New Haven, Connecticut 06520

  • Type 1 Diabetes


This research study is designed to look at differences in responsiveness to the subcutaneous injection of a standardized dose of rapid-acting insulin analog and blood glucose variability during different phases of the menstrual cycle in females with type 1 diabetes (T1D).

Study summary:

Type 1 Diabetes (T1D) is a chronic disease that leads to disability and premature death if not well treated. While females and males are equally affected by T1D, diabetes places additional burdens of care on females. Characteristically, females with T1D have worse glycemic control, a higher incidence of diabetic ketoacidosis, and a greater risk of cardiovascular complications as compared to their male peers. It has been hypothesized that variations in responsiveness to pre-meal bolus doses of insulin during menstrual cycling is an important underlying cause for increased management problems in females with T1D, but the hypothesis has not been adequately tested. Consequently, insulin treatment of females during the different cycles of menstruation remains a guessing game that often results in major swings in blood glucose from high to low levels. The unfavorable impact of this gap in knowledge extends to the efficiency and accuracy of artificial pancreas closed-loop (CL) system insulin delivery algorithms designed based on insulin action parameters. The proposed study addresses this unmet need in diabetes management for females both in open-loop (OL) and CL therapies.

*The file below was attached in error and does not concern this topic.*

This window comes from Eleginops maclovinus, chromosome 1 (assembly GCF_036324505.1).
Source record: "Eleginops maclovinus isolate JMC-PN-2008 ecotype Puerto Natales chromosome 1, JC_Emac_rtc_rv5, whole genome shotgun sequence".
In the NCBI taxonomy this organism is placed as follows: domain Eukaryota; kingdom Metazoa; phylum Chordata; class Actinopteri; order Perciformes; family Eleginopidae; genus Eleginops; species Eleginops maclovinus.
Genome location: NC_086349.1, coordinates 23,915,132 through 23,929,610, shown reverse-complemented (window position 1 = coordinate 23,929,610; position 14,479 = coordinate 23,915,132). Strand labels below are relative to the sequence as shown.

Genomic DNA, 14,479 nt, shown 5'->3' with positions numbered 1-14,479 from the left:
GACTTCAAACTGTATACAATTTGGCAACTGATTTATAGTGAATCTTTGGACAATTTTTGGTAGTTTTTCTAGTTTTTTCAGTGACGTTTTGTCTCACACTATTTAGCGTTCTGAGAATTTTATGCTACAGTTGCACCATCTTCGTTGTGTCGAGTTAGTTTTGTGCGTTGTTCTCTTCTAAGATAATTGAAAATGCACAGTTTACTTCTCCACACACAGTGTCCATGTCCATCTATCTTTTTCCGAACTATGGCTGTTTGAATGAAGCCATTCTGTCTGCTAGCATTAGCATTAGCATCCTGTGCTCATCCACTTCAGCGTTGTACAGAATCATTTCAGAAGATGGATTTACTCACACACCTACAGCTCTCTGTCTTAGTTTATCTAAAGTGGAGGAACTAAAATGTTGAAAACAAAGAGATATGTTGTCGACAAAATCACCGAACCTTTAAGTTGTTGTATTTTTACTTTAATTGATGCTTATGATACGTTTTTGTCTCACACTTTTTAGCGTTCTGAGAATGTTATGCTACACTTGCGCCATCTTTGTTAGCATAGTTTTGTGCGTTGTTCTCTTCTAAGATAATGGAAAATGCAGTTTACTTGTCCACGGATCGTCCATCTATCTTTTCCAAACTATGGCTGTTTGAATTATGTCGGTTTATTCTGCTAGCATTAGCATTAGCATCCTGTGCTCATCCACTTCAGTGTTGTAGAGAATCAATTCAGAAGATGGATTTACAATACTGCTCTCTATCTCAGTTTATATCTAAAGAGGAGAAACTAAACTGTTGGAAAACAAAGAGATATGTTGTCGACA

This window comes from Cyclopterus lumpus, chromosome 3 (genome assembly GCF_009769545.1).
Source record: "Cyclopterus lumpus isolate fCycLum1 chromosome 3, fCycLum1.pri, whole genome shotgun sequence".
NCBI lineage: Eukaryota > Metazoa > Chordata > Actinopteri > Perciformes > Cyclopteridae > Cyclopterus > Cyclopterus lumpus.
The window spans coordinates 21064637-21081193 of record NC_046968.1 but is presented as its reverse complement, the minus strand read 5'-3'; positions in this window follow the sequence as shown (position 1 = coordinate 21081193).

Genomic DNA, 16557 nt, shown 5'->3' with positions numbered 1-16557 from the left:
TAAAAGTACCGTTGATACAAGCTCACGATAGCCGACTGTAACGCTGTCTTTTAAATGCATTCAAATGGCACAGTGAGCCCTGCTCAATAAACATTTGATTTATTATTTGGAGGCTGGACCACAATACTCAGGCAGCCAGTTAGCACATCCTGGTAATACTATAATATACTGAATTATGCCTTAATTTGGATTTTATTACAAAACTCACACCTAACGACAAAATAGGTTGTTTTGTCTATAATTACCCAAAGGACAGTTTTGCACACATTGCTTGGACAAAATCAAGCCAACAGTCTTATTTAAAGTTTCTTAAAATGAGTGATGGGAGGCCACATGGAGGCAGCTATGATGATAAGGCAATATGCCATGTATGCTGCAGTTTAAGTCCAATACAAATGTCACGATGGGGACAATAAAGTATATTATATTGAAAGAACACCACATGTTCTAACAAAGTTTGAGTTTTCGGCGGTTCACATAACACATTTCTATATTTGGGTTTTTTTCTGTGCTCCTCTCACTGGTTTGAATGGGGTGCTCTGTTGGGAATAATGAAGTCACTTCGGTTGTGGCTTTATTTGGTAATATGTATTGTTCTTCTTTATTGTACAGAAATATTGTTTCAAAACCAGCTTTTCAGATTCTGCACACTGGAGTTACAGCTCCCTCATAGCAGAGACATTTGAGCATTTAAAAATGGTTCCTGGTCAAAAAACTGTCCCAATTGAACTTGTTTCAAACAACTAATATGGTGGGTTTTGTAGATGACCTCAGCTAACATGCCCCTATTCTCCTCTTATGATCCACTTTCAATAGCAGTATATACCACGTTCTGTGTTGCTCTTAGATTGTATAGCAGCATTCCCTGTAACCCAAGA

Inclusion Criteria: 1. Age 12-35 2. diagnosis of T1D>1year; 3. BMI%<85th; 4. HbA1c <9%. 5. Subjects ages 21-35y on combination oral contraceptive pills (OCP) could be included. Exclusion Criteria: 1. irregular periods, 2. pregnant, breastfeeding, 3. subjects>20y on progesterone only pills or injections, 4. Likelihood of requiring treatment during the study period with drugs not permitted by the study protocol, 5. mental condition rendering the subject unable to understand the nature, scope and possible consequences of the study, including blood glucose monitoring requirements including the documentation of blood glucose data and insulin dosing,and/or inability to return for follow-up visits, and unlikely to complete the study. 6. Subjects on OCP will be excluded in the 12-20y group to capture the physiologic variability in insulin action during pubertal progress.



Primary Contact:

Principal Investigator
Eda Cengiz, MD, MHS
Yale University

Jennifer Finnegan
Phone: 203-737-7199

Backup Contact:


Location Contact:

New Haven, Connecticut 06520
United States

Jennifer Finnegan
Phone: 203-737-7199

Site Status: Recruiting

Data Source:

Date Processed: September 16, 2021

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